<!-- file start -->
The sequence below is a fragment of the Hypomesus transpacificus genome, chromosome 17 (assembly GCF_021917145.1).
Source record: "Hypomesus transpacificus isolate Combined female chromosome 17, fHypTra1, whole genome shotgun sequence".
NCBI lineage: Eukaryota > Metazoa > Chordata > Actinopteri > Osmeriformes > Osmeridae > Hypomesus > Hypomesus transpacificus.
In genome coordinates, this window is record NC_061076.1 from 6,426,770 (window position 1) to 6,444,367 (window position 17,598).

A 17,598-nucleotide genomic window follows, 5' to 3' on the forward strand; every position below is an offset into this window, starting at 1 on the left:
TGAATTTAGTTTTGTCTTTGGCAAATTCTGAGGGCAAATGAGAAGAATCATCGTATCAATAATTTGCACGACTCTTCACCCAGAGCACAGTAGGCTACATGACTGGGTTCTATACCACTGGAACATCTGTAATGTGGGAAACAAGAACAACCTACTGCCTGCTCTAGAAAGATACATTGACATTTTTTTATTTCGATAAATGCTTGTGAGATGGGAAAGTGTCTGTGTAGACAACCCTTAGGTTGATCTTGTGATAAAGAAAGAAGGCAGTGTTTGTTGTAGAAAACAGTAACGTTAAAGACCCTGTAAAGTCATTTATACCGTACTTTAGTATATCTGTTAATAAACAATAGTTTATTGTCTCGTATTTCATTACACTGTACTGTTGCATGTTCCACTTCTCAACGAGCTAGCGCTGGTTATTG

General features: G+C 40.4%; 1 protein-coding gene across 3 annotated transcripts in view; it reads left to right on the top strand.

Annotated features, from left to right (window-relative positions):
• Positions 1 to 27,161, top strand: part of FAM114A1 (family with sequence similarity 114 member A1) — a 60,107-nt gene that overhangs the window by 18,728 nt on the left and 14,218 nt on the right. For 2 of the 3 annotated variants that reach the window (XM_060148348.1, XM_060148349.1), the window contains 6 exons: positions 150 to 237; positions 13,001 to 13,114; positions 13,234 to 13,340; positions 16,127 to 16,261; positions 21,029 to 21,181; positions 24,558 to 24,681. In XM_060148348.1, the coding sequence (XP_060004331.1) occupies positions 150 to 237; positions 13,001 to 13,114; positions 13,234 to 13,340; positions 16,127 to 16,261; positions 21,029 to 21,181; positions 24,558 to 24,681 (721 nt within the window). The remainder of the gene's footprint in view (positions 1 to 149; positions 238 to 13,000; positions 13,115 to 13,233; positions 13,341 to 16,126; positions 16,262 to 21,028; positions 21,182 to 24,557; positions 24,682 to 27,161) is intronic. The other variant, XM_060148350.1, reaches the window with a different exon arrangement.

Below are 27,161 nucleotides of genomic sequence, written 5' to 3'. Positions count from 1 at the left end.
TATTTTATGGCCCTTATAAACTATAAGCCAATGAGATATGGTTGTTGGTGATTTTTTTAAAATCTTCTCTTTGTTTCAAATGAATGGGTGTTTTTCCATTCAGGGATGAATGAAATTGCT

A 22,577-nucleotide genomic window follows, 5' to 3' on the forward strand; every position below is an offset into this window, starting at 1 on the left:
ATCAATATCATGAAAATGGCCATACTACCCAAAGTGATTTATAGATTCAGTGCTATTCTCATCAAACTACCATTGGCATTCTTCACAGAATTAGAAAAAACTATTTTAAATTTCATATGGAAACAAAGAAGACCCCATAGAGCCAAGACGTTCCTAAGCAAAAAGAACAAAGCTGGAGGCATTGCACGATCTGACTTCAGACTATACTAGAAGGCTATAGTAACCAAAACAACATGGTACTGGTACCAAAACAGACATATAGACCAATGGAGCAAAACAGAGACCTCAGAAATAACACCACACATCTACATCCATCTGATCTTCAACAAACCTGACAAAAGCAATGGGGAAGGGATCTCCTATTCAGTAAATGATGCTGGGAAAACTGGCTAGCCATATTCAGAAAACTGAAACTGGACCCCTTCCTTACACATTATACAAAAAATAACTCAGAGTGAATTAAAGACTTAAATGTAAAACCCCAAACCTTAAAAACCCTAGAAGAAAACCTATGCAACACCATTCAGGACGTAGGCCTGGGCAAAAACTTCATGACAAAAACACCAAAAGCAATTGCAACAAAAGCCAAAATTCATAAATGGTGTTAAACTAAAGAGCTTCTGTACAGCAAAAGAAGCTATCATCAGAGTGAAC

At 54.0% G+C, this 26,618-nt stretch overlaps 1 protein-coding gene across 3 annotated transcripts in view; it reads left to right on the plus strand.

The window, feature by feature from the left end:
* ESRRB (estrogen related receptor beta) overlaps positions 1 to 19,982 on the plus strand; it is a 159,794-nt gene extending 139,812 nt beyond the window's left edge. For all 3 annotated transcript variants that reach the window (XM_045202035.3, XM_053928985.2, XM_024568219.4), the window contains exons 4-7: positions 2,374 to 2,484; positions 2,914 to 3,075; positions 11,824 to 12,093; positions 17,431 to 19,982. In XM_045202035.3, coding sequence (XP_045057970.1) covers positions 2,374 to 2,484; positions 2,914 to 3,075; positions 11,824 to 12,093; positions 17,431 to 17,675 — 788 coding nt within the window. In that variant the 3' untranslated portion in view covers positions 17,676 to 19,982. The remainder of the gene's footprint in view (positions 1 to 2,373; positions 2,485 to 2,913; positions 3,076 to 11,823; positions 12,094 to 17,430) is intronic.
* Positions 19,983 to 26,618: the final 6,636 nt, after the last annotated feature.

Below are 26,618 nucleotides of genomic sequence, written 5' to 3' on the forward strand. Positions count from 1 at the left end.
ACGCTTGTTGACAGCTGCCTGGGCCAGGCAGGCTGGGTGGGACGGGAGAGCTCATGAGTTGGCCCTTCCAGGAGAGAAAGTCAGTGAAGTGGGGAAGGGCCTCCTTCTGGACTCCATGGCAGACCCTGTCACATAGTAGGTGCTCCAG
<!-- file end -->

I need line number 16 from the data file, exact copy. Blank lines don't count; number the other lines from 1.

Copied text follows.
* ESRRB (estrogen related receptor beta) overlaps positions 1 to 19,982 on the plus strand; it is a 159,794-nt gene extending 139,812 nt beyond the window's left edge. For all 3 annotated transcript variants that reach the window (XM_045202035.3, XM_053928985.2, XM_024568219.4), the window contains exons 4-7: positions 2,374 to 2,484; positions 2,914 to 3,075; positions 11,824 to 12,093; positions 17,431 to 19,982. In XM_045202035.3, coding sequence (XP_045057970.1) covers positions 2,374 to 2,484; positions 2,914 to 3,075; positions 11,824 to 12,093; positions 17,431 to 17,675 — 788 coding nt within the window. In that variant the 3' untranslated portion in view covers positions 17,676 to 19,982. The remainder of the gene's footprint in view (positions 1 to 2,373; positions 2,485 to 2,913; positions 3,076 to 11,823; positions 12,094 to 17,430) is intronic.